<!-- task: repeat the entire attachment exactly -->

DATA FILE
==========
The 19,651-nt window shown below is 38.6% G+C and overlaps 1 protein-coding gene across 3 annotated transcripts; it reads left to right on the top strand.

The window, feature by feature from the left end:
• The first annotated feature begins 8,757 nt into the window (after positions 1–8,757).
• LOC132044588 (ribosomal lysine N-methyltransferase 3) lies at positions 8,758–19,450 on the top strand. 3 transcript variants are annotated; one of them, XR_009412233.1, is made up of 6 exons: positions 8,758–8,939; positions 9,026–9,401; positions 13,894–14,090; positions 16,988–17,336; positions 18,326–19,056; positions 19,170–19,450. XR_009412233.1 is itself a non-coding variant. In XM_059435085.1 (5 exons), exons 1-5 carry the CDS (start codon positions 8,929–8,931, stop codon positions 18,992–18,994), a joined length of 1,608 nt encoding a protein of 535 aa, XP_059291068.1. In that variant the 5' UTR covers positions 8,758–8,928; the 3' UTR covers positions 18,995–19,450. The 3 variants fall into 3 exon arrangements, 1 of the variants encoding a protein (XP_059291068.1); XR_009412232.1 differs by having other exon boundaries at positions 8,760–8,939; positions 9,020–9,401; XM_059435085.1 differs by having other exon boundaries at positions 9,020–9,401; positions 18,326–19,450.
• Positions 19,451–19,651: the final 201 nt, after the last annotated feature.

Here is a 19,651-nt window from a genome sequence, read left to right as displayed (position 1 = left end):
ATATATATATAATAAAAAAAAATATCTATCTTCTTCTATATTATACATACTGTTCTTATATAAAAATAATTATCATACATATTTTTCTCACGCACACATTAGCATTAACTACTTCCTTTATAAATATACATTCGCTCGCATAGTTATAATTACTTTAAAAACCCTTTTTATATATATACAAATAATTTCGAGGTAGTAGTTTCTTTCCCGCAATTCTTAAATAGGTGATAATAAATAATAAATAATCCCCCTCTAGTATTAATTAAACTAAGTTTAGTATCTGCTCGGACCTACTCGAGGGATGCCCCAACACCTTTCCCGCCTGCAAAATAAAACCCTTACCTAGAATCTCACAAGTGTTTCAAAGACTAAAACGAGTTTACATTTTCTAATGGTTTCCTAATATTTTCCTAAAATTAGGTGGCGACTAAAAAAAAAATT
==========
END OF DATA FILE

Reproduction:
The 19,651-nt window shown below is 38.6% G+C and overlaps 1 protein-coding gene across 3 annotated transcripts; it reads left to right on the top strand.

The window, feature by feature from the left end:
• The first annotated feature begins 8,757 nt into the window (after positions 1–8,757).
• LOC132044588 (ribosomal lysine N-methyltransferase 3) lies at positions 8,758–19,450 on the top strand. 3 transcript variants are annotated; one of them, XR_009412233.1, is made up of 6 exons: positions 8,758–8,939; positions 9,026–9,401; positions 13,894–14,090; positions 16,988–17,336; positions 18,326–19,056; positions 19,170–19,450. XR_009412233.1 is itself a non-coding variant. In XM_059435085.1 (5 exons), exons 1-5 carry the CDS (start codon positions 8,929–8,931, stop codon positions 18,992–18,994), a joined length of 1,608 nt encoding a protein of 535 aa, XP_059291068.1. In that variant the 5' UTR covers positions 8,758–8,928; the 3' UTR covers positions 18,995–19,450. The 3 variants fall into 3 exon arrangements, 1 of the variants encoding a protein (XP_059291068.1); XR_009412232.1 differs by having other exon boundaries at positions 8,760–8,939; positions 9,020–9,401; XM_059435085.1 differs by having other exon boundaries at positions 9,020–9,401; positions 18,326–19,450.
• Positions 19,451–19,651: the final 201 nt, after the last annotated feature.

Here is a 19,651-nt window from a genome sequence, read left to right as displayed (position 1 = left end):
ATATATATATAATAAAAAAAAATATCTATCTTCTTCTATATTATACATACTGTTCTTATATAAAAATAATTATCATACATATTTTTCTCACGCACACATTAGCATTAACTACTTCCTTTATAAATATACATTCGCTCGCATAGTTATAATTACTTTAAAAACCCTTTTTATATATATACAAATAATTTCGAGGTAGTAGTTTCTTTCCCGCAATTCTTAAATAGGTGATAATAAATAATAAATAATCCCCCTCTAGTATTAATTAAACTAAGTTTAGTATCTGCTCGGACCTACTCGAGGGATGCCCCAACACCTTTCCCGCCTGCAAAATAAAACCCTTACCTAGAATCTCACAAGTGTTTCAAAGACTAAAACGAGTTTACATTTTCTAATGGTTTCCTAATATTTTCCTAAAATTAGGTGGCGACTAAAAAAAAAATT